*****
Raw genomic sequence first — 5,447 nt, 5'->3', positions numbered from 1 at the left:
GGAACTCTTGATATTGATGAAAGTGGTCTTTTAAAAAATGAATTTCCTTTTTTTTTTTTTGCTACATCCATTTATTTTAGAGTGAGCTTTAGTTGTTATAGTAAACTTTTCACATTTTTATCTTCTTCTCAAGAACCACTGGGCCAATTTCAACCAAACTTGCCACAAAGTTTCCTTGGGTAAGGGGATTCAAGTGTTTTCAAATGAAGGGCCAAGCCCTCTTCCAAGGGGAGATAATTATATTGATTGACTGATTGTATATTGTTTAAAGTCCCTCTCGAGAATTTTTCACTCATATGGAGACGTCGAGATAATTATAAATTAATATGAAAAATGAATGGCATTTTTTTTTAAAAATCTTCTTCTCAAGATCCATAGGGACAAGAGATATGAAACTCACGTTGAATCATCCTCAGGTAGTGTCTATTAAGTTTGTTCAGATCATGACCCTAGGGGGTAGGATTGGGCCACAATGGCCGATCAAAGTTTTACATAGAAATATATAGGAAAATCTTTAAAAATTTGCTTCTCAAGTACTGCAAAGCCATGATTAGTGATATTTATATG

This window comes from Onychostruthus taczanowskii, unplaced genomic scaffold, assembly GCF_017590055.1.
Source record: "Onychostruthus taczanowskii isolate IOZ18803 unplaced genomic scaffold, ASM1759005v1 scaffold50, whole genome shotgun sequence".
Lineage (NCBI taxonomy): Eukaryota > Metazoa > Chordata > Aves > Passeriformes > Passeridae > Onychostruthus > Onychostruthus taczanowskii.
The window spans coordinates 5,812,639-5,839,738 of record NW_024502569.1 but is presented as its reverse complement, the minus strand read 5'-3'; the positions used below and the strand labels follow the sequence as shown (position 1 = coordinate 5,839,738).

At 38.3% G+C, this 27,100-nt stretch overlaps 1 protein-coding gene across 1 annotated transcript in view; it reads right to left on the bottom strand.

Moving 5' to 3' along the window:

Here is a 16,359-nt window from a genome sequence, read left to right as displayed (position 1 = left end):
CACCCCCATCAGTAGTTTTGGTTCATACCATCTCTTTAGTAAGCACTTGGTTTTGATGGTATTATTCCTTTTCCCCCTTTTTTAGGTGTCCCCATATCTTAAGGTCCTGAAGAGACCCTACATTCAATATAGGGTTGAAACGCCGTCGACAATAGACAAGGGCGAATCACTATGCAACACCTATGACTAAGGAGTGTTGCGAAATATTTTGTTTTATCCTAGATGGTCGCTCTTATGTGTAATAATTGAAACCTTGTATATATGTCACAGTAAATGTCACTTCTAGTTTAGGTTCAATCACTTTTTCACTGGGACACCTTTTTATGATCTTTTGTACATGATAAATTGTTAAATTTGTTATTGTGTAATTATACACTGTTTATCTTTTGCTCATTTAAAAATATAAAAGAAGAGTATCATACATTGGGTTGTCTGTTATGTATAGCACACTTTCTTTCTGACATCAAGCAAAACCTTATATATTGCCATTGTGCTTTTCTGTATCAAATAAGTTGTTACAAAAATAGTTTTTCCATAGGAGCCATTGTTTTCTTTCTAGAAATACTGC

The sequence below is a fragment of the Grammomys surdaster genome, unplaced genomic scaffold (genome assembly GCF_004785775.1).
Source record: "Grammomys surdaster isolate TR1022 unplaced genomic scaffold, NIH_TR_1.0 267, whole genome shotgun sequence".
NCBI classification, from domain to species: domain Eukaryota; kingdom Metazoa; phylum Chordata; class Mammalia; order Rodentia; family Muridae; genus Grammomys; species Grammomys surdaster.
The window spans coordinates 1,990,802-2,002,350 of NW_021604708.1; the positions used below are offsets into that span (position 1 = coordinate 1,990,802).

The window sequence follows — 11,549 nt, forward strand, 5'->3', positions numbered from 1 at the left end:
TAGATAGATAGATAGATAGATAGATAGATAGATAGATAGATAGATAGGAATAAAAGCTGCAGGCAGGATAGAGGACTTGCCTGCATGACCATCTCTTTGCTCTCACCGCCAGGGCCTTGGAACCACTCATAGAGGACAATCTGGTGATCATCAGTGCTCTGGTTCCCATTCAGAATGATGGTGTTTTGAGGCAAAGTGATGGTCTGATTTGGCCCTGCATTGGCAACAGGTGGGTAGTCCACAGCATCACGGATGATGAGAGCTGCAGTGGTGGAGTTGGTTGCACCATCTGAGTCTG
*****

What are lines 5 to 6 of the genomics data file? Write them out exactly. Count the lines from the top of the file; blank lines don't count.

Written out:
Lineage (NCBI taxonomy): Eukaryota > Metazoa > Chordata > Aves > Passeriformes > Passeridae > Onychostruthus > Onychostruthus taczanowskii.
The window spans coordinates 5,812,639-5,839,738 of record NW_024502569.1 but is presented as its reverse complement, the minus strand read 5'-3'; the positions used below and the strand labels follow the sequence as shown (position 1 = coordinate 5,839,738).